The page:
June 2 - Ex-banker Andris Bērziņš is elected president by the Latvian parliament gaining 53 of a possible 100 votes. The voting was surrounded in scandal and protesters picketed the building in support of former president Zatlers who announced his intention to sack the current parliament when it refused to approve a bill that would remove immunity from criminal prosecution for parliamentarians.
November 22 - It becomes clear that yet another Latvian bank, Latvijas Krājbanka, the nation’s 10th largest financial institution, has to cease operations due to a lack of funds. Owned by Snoras, which was nationalised by the Lithuanian government on November 16, the bank was not as large as the benighted Parex, which was bailed out by the Latvian taxpayer in 2008. Deposits were insured by the government, so funds under €100,000 had to be reimbursed.
February 18 – In a controversial referendum an overwhelming majority of Latvian citizens, roughly 75%, vote against a planned amendment to the Latvian constitution that would make Russian an official language of Latvia.
September - Bloomberg reports that Latvian banks are becoming a safe haven for billionaires from the former Soviet Union who have already deposited some US$10bn in local banks accounting for roughly half of the nation's deposits.
March 21 - Latvia marks the longest period of independence in its short existence since rising from the ashes of WWI.
June 21 - Riga Castle is engulfed by a ruinous fire during renovations. Parts of the top floor are destroyed and precious artefacts suffer water damage.
August 30 - Valdis Dombrovskis of the Vienotība party becomes the longest 'reigning' prime minister in Latvian history having spent 1633 days in office.
November 21 - 54 people are killed when the roof of a Maxima supermarket in the Zolitūde neighbourhood of Riga collapses. Three of the dead are firefighters who were searching for survivors. Dozens of other shoppers were injured.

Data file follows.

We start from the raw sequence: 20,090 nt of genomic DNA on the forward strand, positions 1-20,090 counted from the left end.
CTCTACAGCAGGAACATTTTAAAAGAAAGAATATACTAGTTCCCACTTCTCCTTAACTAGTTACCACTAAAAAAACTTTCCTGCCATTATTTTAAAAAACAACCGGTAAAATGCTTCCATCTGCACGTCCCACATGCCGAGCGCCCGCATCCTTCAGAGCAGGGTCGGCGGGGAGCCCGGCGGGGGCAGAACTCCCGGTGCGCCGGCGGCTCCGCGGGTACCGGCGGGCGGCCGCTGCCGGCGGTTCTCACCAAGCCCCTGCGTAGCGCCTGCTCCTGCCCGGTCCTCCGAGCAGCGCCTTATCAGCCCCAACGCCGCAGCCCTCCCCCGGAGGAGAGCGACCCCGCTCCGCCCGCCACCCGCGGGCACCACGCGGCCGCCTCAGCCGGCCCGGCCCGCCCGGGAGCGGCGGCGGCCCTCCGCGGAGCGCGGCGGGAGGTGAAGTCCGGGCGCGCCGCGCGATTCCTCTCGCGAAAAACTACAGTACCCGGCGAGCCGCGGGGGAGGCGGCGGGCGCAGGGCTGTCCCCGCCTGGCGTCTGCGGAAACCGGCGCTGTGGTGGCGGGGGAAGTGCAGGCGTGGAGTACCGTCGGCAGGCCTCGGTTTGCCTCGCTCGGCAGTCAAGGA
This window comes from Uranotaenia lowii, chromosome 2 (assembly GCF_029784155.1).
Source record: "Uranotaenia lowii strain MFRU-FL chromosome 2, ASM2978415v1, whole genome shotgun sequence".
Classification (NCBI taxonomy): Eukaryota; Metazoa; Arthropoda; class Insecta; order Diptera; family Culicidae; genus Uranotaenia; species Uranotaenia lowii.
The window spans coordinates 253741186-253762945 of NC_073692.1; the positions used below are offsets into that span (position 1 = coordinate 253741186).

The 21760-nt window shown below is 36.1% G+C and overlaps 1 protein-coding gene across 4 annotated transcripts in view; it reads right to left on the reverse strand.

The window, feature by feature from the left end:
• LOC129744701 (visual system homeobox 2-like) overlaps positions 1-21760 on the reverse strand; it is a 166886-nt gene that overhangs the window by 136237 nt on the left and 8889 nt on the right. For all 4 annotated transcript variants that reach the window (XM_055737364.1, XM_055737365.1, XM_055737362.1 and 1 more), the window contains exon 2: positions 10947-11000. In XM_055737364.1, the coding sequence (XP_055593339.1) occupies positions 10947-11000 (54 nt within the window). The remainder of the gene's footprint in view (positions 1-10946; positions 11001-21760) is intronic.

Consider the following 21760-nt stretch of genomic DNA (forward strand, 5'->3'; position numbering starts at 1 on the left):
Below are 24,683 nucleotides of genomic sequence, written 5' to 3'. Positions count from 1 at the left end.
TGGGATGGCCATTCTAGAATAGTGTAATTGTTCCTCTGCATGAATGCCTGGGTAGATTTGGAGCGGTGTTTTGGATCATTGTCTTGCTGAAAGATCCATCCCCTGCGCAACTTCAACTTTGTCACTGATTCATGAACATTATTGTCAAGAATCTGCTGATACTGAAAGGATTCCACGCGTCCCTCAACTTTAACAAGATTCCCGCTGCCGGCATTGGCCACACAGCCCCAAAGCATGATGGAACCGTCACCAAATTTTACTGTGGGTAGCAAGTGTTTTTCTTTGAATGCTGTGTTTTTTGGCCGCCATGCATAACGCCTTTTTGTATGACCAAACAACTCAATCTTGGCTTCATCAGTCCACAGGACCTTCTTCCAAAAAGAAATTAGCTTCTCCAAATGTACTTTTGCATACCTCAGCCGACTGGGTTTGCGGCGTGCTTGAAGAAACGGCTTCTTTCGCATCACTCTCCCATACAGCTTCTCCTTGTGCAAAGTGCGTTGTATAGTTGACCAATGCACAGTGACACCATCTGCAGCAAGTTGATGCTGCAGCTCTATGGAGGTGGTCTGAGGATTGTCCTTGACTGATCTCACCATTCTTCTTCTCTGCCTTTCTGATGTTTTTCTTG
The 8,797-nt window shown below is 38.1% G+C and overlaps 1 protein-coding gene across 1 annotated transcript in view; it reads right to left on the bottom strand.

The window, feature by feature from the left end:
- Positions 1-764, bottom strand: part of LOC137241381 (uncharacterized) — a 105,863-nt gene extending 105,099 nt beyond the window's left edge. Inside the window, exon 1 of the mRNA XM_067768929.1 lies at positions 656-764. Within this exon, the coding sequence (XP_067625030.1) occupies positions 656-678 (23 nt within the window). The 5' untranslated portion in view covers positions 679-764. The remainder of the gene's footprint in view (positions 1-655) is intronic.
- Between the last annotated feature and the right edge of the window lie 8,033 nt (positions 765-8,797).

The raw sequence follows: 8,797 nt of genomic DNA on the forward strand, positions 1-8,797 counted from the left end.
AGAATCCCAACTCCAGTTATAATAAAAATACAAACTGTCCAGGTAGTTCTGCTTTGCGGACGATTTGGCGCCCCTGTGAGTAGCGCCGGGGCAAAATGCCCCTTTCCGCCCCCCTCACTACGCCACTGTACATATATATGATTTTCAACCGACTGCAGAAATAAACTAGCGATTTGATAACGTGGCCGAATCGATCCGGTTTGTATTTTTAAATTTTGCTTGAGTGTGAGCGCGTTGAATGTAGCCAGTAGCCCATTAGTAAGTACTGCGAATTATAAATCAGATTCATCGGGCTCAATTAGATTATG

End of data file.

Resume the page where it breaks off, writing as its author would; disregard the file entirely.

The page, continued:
November 27 - Prime Minister Valdis Dombrovskis resigns in the wake of the Maxima tragedy.
January 1 - Latvia joins the Eurozone.
January 17 - Riga celebrates the beginning of its status as Culture Capital of Europe for the year 2014.
January 22 - Laimdota Straujuma becomes Latvia's first female prime minister.
October 4 - After parliamentary elections Laimdota Straujuma is once again entrusted with the task of creating a new coalition government comprised of the three main Latvian parties - Unity (V), Greens & Farmers (ZZS) and the National Union (NA).
January 1 - Latvia begins its six-month term as President of the Council of the European Union.
June 3 - Raimonds Vējonis is elected President of Latvia by parliament. A member of the Greens & Farmers Party (ZZS), he had previously served in a number of different ministerial posts including, most recently, Minister of Defence.
December 7 - Laimdota Straujuma of the Unity (V) party resigns as Prime Minister of Latvia.
February 11 - Māris Kučinskis of the Greens & Farmers (ZZS) party becomes Prime Minister of Latvia.
June 10 - Health Minister Guntis Belēvičs of the Greens & Farmers Party (ZZS) resigns amid a scandal that he allegedly used his position to cut a National Health Service queue to receive a minor operation.
November 18 - Latvia celebrates its centenary throughout the country and the world. Niagara Falls and the Empire State building in New York are illuminated with the colours of the Latvian flag.
May 29 - Egils Levits, a former dissident and judge at the European Court of Justice, is elected president of Latvia. 61 of the Latvian parliament's 100 representatives voted in favour of his candidacy.